China Plate Restoration

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China, originally referred to a ceramic dinnerware coming out of the country of China, was particularly fine and exceptionally white.

China is a ceramic product but of a very fine quality and it should more accurately be called porcelain. The Chinese perfected porcelain by using kaolin, a white clay, mixing it with china stone and firing it at high temperatures. That was in the 10th century and it took another 800 years before true porcelain was developed in Europe.

Early Europeans tried to duplicate Chinese porcelain and the results were soft paste porcelain made with clays and silicates. In the 1700s, a German pottery company successfully produced bone china, which is similar to true porcelain, by mixing calcified bones, clay, and feldspar. Bone china is extremely strong and easy to make, and it became very popular among the English speaking nations. However, true porcelain is preferred in much of Europe and Asia.

True porcelain is a hard, fine-grained, sonorous, nonporous, and usually translucent and white ceramic ware that consists essentially of kaolin, quartz, and a feldspathic rock and is fired at a high temperature —called also hard-paste porcelain.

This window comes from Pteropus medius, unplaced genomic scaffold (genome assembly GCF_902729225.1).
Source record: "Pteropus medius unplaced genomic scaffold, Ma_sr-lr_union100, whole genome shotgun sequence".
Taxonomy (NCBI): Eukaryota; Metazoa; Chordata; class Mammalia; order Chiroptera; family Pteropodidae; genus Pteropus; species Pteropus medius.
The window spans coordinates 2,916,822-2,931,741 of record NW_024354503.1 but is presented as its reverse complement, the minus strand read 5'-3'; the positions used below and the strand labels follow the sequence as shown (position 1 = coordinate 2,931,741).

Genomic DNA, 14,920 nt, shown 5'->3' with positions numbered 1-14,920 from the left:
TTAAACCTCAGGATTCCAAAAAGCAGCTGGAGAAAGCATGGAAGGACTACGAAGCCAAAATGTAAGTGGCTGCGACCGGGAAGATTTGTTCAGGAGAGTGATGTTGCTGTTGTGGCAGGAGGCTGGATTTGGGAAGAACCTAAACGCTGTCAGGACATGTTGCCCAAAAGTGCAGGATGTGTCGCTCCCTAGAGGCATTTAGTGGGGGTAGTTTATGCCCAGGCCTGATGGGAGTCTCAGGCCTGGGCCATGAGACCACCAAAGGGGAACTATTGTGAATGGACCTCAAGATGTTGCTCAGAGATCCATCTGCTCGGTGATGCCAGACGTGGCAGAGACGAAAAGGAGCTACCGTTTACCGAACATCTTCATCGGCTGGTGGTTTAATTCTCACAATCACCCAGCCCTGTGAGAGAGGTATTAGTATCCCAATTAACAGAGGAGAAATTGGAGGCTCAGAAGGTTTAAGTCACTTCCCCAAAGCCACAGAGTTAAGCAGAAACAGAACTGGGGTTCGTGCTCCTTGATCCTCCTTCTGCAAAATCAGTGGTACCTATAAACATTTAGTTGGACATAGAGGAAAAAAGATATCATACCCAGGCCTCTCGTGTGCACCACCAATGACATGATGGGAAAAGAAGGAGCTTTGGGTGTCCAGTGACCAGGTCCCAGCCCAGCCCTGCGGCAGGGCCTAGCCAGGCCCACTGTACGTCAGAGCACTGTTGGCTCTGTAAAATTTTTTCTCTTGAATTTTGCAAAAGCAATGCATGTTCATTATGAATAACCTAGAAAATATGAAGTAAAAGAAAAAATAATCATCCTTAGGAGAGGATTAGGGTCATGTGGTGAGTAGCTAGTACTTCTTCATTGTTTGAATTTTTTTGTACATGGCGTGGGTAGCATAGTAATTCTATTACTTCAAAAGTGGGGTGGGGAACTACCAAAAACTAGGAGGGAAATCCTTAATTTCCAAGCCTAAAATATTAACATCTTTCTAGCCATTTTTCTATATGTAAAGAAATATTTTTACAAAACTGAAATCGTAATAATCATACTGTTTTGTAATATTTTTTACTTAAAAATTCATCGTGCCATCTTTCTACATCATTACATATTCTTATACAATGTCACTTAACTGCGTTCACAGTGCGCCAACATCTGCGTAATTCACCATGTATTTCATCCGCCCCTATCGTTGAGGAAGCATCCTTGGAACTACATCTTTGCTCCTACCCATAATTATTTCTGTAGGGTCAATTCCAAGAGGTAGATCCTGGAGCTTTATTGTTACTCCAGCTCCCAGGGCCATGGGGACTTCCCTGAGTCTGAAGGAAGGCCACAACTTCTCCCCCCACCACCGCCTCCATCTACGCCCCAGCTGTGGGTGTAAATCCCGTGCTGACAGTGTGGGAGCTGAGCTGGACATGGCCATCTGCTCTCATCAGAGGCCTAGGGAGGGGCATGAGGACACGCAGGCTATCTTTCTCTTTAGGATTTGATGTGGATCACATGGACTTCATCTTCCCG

In China, porcelain is defined as pottery that is resonant when struck; in the West it is a material that is translucent when held to the light. Neither definition is totally correct. Some heavily potted porcelains are opaque, while some thinly potted stonewares are sometimes translucent.

Porcelain Repair

The trick in china plate restoration (china repair) is to be able to match the surface texture in such a way that it doesn’t differ from the original when held up to the light or gently struck. Airbrushing and glazing are two of the most important step in restoring china (or true porcelain), soft-paste porcelain and bone china. Glaze, a glass-like substance originally used to seal a porous pottery body is used solely for decoration on true(hard-paste) porcelain. A lot of inexperienced china restorers use too much glaze to cover their sculpting mistakes, thereby rendering the restored part more opaque than what it was originally.

Airbrushing the matched and replicated design in cold restoration requires painstaking effort. Painted decorations are executed over the fired glaze. Because painting under the glaze must be fired at the same high temperatures as the body, many colors and designs would get distorted or simply “fire away”. That’s why underglaze painting is limited to the extremely stable and reliable cobalt blue, which is found in most Chinese blue-and-white wares. These days most porcelain colors and designs are painted over the glaze and they are not as vivid and precise as the underglaze designs; therefore a restorer involved in porcelain repair and restoration is required to be very precise and patient.

For more on china restoration and porcelain repair, and to see the before and after photos of the two-inch Ming Dynasty wine cup Luba just restored for a New York City collector click here…

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